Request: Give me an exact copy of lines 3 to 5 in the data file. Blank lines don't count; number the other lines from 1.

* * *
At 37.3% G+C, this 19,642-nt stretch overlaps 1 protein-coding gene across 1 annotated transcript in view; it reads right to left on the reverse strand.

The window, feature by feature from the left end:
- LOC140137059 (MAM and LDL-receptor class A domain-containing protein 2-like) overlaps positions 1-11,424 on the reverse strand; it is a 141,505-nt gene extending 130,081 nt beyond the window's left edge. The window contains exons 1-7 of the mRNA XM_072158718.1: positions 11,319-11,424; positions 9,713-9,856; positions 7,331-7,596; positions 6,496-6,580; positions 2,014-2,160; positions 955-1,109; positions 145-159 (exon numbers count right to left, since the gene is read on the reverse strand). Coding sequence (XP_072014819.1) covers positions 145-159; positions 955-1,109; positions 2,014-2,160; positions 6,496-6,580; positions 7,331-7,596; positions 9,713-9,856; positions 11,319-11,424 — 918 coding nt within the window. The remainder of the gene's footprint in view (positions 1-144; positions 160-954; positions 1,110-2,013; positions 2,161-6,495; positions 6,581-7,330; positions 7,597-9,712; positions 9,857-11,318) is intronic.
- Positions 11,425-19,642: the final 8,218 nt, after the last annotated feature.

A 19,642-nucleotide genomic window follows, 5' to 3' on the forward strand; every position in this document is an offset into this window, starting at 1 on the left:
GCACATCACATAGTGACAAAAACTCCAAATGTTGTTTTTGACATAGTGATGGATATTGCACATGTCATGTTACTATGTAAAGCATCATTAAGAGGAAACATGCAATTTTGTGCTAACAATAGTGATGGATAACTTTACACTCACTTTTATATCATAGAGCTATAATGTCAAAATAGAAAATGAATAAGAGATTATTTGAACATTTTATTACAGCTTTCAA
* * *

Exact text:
- LOC140137059 (MAM and LDL-receptor class A domain-containing protein 2-like) overlaps positions 1-11,424 on the reverse strand; it is a 141,505-nt gene extending 130,081 nt beyond the window's left edge. The window contains exons 1-7 of the mRNA XM_072158718.1: positions 11,319-11,424; positions 9,713-9,856; positions 7,331-7,596; positions 6,496-6,580; positions 2,014-2,160; positions 955-1,109; positions 145-159 (exon numbers count right to left, since the gene is read on the reverse strand). Coding sequence (XP_072014819.1) covers positions 145-159; positions 955-1,109; positions 2,014-2,160; positions 6,496-6,580; positions 7,331-7,596; positions 9,713-9,856; positions 11,319-11,424 — 918 coding nt within the window. The remainder of the gene's footprint in view (positions 1-144; positions 160-954; positions 1,110-2,013; positions 2,161-6,495; positions 6,581-7,330; positions 7,597-9,712; positions 9,857-11,318) is intronic.
- Positions 11,425-19,642: the final 8,218 nt, after the last annotated feature.

A 19,642-nucleotide genomic window follows, 5' to 3' on the forward strand; every position in this document is an offset into this window, starting at 1 on the left: